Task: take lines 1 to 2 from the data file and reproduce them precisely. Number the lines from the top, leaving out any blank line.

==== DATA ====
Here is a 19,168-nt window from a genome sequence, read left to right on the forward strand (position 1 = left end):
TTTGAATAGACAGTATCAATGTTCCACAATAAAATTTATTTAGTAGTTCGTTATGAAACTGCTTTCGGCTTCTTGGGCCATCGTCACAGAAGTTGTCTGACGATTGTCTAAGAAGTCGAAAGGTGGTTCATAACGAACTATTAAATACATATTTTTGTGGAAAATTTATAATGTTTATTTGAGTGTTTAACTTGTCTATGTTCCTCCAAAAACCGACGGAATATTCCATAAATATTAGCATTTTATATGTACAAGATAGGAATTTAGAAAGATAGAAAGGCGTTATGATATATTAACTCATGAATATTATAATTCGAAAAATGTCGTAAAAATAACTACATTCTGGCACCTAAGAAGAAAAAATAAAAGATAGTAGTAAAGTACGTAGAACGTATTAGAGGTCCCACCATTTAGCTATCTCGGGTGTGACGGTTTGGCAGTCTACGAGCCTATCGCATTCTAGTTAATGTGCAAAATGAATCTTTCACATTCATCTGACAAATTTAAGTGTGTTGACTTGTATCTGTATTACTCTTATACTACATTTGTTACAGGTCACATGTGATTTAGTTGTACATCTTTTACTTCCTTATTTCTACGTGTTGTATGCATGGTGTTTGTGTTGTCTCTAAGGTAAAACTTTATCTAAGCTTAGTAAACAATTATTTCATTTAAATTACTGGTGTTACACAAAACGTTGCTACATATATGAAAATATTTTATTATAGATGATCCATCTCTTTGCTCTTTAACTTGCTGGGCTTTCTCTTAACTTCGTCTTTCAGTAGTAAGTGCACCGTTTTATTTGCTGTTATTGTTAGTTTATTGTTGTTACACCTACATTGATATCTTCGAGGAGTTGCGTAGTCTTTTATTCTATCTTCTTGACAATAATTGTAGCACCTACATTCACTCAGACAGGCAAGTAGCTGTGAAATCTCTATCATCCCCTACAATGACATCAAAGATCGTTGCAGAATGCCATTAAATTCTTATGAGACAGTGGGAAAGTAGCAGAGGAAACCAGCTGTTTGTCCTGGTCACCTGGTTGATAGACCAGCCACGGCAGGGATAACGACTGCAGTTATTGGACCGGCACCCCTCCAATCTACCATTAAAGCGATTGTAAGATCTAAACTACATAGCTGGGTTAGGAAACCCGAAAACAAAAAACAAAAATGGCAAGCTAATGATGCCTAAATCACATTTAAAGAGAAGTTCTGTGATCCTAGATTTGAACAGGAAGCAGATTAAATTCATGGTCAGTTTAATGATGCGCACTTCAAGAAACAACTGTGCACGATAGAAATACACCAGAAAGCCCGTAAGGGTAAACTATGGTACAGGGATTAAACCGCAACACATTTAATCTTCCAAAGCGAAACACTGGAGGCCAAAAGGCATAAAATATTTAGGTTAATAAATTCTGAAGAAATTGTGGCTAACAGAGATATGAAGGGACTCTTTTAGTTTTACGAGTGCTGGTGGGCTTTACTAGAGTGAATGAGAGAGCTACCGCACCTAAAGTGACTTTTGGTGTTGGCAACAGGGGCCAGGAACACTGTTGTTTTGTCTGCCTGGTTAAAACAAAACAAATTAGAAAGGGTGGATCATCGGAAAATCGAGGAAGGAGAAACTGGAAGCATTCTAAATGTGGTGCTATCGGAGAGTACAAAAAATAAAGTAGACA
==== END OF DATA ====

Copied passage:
Here is a 19,168-nt window from a genome sequence, read left to right on the forward strand (position 1 = left end):
TTTGAATAGACAGTATCAATGTTCCACAATAAAATTTATTTAGTAGTTCGTTATGAAACTGCTTTCGGCTTCTTGGGCCATCGTCACAGAAGTTGTCTGACGATTGTCTAAGAAGTCGAAAGGTGGTTCATAACGAACTATTAAATACATATTTTTGTGGAAAATTTATAATGTTTATTTGAGTGTTTAACTTGTCTATGTTCCTCCAAAAACCGACGGAATATTCCATAAATATTAGCATTTTATATGTACAAGATAGGAATTTAGAAAGATAGAAAGGCGTTATGATATATTAACTCATGAATATTATAATTCGAAAAATGTCGTAAAAATAACTACATTCTGGCACCTAAGAAGAAAAAATAAAAGATAGTAGTAAAGTACGTAGAACGTATTAGAGGTCCCACCATTTAGCTATCTCGGGTGTGACGGTTTGGCAGTCTACGAGCCTATCGCATTCTAGTTAATGTGCAAAATGAATCTTTCACATTCATCTGACAAATTTAAGTGTGTTGACTTGTATCTGTATTACTCTTATACTACATTTGTTACAGGTCACATGTGATTTAGTTGTACATCTTTTACTTCCTTATTTCTACGTGTTGTATGCATGGTGTTTGTGTTGTCTCTAAGGTAAAACTTTATCTAAGCTTAGTAAACAATTATTTCATTTAAATTACTGGTGTTACACAAAACGTTGCTACATATATGAAAATATTTTATTATAGATGATCCATCTCTTTGCTCTTTAACTTGCTGGGCTTTCTCTTAACTTCGTCTTTCAGTAGTAAGTGCACCGTTTTATTTGCTGTTATTGTTAGTTTATTGTTGTTACACCTACATTGATATCTTCGAGGAGTTGCGTAGTCTTTTATTCTATCTTCTTGACAATAATTGTAGCACCTACATTCACTCAGACAGGCAAGTAGCTGTGAAATCTCTATCATCCCCTACAATGACATCAAAGATCGTTGCAGAATGCCATTAAATTCTTATGAGACAGTGGGAAAGTAGCAGAGGAAACCAGCTGTTTGTCCTGGTCACCTGGTTGATAGACCAGCCACGGCAGGGATAACGACTGCAGTTATTGGACCGGCACCCCTCCAATCTACCATTAAAGCGATTGTAAGATCTAAACTACATAGCTGGGTTAGGAAACCCGAAAACAAAAAACAAAAATGGCAAGCTAATGATGCCTAAATCACATTTAAAGAGAAGTTCTGTGATCCTAGATTTGAACAGGAAGCAGATTAAATTCATGGTCAGTTTAATGATGCGCACTTCAAGAAACAACTGTGCACGATAGAAATACACCAGAAAGCCCGTAAGGGTAAACTATGGTACAGGGATTAAACCGCAACACATTTAATCTTCCAAAGCGAAACACTGGAGGCCAAAAGGCATAAAATATTTAGGTTAATAAATTCTGAAGAAATTGTGGCTAACAGAGATATGAAGGGACTCTTTTAGTTTTACGAGTGCTGGTGGGCTTTACTAGAGTGAATGAGAGAGCTACCGCACCTAAAGTGACTTTTGGTGTTGGCAACAGGGGCCAGGAACACTGTTGTTTTGTCTGCCTGGTTAAAACAAAACAAATTAGAAAGGGTGGATCATCGGAAAATCGAGGAAGGAGAAACTGGAAGCATTCTAAATGTGGTGCTATCGGAGAGTACAAAAAATAAAGTAGACA